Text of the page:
Zen Buddhism rests on a rich philosophical framework that, if taught in an academic setting, could certainly have a place in public school classrooms. But when meditation is simplified and secularized, much is lost.

A glimpse at the underlying philosophy shows just how much.  


Zen Buddhists do not just put reason to sleep, as Hitchens argues in God Is Not Great. Japanese philosopher and Nobel Peace Prize nominee D. T. Suzuki explains in his book, An Introduction to Zen Buddhism, that Zen opposes a certain kind of reasoning actively, not passively, and opts for something different. According to Suzuki, discursive reasoning is an inadequate knowledge-acquisition mechanism because it prevents us from examining ourselves and understanding our objective nature. In order to view oneself objectively, one must observe from a vantage point external to the “ego-consciousness,” which is the mental construction that places each of us at the center of our own universe.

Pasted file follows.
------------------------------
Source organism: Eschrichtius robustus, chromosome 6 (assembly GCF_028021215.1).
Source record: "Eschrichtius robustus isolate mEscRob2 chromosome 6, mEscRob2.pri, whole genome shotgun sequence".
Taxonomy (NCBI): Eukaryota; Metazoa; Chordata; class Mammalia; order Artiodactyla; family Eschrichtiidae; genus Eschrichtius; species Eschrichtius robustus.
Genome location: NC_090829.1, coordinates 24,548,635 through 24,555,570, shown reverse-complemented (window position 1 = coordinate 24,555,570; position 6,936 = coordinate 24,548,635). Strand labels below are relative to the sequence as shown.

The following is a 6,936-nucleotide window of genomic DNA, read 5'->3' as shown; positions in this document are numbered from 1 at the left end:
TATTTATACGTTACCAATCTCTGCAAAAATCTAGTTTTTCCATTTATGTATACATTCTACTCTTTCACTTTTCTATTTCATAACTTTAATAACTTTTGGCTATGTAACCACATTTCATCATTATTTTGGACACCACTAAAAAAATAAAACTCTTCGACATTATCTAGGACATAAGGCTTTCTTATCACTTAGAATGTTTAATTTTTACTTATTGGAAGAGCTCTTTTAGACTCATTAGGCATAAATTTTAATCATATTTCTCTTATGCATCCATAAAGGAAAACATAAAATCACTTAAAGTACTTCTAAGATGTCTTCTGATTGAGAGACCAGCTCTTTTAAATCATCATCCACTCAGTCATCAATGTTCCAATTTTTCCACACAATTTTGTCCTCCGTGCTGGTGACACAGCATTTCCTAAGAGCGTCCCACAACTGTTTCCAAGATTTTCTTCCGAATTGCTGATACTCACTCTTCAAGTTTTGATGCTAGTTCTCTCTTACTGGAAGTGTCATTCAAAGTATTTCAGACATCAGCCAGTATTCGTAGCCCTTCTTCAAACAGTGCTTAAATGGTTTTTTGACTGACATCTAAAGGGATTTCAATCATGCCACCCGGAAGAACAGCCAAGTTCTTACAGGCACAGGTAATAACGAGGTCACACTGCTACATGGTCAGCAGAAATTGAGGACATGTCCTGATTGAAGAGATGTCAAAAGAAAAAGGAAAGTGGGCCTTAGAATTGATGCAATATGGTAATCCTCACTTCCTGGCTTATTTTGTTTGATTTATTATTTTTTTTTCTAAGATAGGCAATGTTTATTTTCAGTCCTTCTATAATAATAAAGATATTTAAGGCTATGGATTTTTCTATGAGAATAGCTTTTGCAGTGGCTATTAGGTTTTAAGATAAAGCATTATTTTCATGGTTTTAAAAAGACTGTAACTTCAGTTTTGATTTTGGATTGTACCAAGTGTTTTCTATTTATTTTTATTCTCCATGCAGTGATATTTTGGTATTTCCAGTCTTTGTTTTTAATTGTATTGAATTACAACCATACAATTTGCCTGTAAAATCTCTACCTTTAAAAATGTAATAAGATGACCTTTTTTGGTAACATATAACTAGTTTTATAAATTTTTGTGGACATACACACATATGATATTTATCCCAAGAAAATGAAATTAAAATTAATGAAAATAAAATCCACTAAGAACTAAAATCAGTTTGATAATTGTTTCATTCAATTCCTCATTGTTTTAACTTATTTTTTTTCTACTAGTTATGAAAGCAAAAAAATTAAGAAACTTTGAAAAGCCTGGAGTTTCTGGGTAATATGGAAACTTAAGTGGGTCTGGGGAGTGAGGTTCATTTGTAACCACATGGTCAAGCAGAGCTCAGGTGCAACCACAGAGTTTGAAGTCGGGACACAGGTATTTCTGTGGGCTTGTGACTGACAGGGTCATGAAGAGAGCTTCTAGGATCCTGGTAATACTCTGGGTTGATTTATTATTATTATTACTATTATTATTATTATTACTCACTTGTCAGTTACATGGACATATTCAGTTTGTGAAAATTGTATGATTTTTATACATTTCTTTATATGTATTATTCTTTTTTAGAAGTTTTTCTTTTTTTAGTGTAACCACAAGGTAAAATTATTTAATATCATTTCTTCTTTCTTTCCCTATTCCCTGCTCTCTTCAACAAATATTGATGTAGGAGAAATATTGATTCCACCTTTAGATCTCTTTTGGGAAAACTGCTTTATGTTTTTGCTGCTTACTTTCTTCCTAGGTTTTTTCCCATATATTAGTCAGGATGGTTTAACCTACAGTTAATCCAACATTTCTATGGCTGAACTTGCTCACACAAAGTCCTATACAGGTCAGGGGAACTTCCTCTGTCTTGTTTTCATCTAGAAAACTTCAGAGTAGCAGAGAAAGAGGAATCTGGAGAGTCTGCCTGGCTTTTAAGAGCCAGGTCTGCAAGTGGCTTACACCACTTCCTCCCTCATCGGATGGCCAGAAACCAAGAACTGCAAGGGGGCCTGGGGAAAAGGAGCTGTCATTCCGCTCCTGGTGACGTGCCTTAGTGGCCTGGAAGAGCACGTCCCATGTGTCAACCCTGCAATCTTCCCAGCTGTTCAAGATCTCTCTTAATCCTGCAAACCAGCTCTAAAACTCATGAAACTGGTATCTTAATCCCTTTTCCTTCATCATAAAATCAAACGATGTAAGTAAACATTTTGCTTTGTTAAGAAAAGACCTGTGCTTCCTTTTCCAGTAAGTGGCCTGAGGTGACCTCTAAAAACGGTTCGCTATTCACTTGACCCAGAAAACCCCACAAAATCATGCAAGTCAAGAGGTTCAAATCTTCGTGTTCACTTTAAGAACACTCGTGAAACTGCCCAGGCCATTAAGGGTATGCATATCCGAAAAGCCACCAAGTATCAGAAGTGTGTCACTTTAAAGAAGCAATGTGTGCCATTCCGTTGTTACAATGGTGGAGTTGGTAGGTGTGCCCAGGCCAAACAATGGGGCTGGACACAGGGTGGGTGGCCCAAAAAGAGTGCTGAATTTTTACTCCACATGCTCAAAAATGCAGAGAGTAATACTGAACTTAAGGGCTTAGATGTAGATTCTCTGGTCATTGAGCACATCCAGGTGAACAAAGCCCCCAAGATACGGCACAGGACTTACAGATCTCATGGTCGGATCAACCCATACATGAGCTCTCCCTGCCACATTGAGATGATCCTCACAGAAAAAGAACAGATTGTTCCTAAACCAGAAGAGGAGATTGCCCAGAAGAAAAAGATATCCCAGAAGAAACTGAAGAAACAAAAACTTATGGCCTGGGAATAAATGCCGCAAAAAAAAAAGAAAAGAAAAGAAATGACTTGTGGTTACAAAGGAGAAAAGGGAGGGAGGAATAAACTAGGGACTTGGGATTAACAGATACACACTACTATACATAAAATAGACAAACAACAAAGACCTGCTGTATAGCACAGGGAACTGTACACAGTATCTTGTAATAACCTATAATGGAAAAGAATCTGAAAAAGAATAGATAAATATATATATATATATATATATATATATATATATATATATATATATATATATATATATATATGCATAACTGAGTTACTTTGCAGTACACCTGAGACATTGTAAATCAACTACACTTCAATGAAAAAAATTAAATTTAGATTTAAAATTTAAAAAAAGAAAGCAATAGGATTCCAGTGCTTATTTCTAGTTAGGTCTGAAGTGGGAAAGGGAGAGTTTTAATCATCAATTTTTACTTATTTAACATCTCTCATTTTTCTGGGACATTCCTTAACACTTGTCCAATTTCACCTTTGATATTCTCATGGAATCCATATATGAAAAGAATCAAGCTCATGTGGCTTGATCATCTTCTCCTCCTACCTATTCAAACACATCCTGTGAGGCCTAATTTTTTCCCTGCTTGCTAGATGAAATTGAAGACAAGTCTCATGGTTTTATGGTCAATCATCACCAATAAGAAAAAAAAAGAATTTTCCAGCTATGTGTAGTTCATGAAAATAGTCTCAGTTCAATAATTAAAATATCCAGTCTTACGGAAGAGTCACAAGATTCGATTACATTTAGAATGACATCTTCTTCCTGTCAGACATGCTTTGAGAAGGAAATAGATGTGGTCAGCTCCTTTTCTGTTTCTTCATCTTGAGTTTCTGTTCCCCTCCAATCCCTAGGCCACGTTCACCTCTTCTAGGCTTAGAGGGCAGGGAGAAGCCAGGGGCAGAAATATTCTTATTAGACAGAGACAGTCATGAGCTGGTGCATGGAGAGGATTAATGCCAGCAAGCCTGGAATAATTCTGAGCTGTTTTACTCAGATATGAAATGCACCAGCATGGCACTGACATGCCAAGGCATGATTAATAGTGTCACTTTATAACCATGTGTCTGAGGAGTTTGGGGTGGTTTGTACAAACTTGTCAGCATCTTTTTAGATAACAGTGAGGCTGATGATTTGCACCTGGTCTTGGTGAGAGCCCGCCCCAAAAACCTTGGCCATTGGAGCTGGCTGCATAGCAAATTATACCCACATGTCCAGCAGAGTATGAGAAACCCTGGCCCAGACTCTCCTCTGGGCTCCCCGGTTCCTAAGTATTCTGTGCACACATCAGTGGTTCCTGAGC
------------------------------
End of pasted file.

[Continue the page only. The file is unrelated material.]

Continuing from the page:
We can only discover truth if we escape the “I” perspective, Suzuki writes. He emphasizes that this escape entails a rejection of discursive reasoning, the tool used by Western philosophers since Parmenides to arrive at knowledge.

But how can we escape the confines of our own minds? And what are the implications of doing so?

The Buddhist solution is a simple imperative with profound implications. To escape our minds, many Buddhists hold, we must discard the idea of the individual self, called the ‘Ātman’ in some Buddhist literature and in Hindu literature. As Smith College philosophy professor Jay Garfield described in a lecture at Yale last spring, the Ātman is the idea that human beings possess a consciousness that could hypothetically escape a human body and still exist as that same consciousness. Through meditation, Zen Buddhists believe, we become empowered to see beyond this illusion of selfhood, freeing us to confront our true natures.

Hitchens mistakes Zen Buddhism for anti-intellectualism. Rather, Buddhist philosophers promote another method to obtain another type of knowledge. Like many Western philosophers, they ask questions about human nature and the structure of reality, but they answer them in different ways and prefer different kinds of knowledge.